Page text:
We have reached the stage in our civilization where all the easy governing has come and gone. Today, as a mature civilization in a world of mind-boggling complexity, the issues are very daunting, the solutions neither clearcut nor painless, and passions on both sides of every one of them running at fever pitch.
Compromise historically has been at the heart of all good politics. We hear constant cries for bipartisanship. Bipartisanship in the abstract is undeniably desirable. Everyone says they want their members of Congress to practice it. But it amounts to just a lofty notion in a nation so balkanized. Because when you ask the next question, "Are you willing to compromise your position?" the answer often is not just "no," but "hell no."
We are a nation of Hatfields and McCoys when it comes to the difficult social and moral issues of our time. Bipartisan cooperation and solutions are very elusive. Credible research bears this out.
A recent Rasmussen poll found that just 25 percent of U.S. voters believe the country is headed in the right direction, the lowest level of confidence since early January 2009. A corresponding national telephone survey also by Rasmussen found 69 percent believe the nation is "heading down the wrong track," the highest number measured in 14 months.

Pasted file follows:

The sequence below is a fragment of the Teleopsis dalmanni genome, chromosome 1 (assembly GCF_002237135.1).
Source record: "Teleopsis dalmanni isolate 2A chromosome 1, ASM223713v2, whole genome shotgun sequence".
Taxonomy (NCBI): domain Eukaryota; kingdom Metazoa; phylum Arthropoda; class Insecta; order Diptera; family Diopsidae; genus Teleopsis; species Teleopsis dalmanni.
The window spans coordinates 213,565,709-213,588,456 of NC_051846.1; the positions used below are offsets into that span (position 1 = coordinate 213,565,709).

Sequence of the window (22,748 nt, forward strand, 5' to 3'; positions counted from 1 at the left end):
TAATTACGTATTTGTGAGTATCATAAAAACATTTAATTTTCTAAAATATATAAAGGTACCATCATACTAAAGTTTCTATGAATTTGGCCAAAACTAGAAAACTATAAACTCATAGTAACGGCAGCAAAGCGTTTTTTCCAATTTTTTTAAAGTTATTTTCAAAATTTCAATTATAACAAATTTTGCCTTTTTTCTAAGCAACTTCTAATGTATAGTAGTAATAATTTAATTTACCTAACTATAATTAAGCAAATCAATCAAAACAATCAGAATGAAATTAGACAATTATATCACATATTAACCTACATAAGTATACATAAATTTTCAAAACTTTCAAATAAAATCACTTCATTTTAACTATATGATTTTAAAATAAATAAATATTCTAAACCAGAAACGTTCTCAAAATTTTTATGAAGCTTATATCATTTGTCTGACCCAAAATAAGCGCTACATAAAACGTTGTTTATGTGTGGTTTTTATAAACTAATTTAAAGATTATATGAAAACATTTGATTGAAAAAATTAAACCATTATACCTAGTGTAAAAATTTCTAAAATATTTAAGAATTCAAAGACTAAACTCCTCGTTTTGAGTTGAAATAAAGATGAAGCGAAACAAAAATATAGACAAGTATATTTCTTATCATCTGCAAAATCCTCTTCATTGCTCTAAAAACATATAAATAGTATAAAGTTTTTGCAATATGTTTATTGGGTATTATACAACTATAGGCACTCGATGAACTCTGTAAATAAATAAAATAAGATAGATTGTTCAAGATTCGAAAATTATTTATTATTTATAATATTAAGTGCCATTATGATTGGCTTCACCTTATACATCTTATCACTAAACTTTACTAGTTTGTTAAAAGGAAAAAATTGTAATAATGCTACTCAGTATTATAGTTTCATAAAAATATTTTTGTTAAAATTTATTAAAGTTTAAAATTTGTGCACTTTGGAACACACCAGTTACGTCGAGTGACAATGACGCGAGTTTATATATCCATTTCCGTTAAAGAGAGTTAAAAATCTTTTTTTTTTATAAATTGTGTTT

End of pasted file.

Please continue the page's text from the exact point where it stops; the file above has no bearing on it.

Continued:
As the noted political scholar Pogo once opined, "We have met the enemy and he is us." If we are unhappy with our government, we have a peaceful, Constitutional means of redirecting things every two, four and six years. Yet fewer than half of us vote. Let's all do our part next time to make sure more among us don't just sound off, but show up at the polls to do something constructive about our sentiments.
Barry McCahill is communications consultant for the National Association for Pupil Transportation.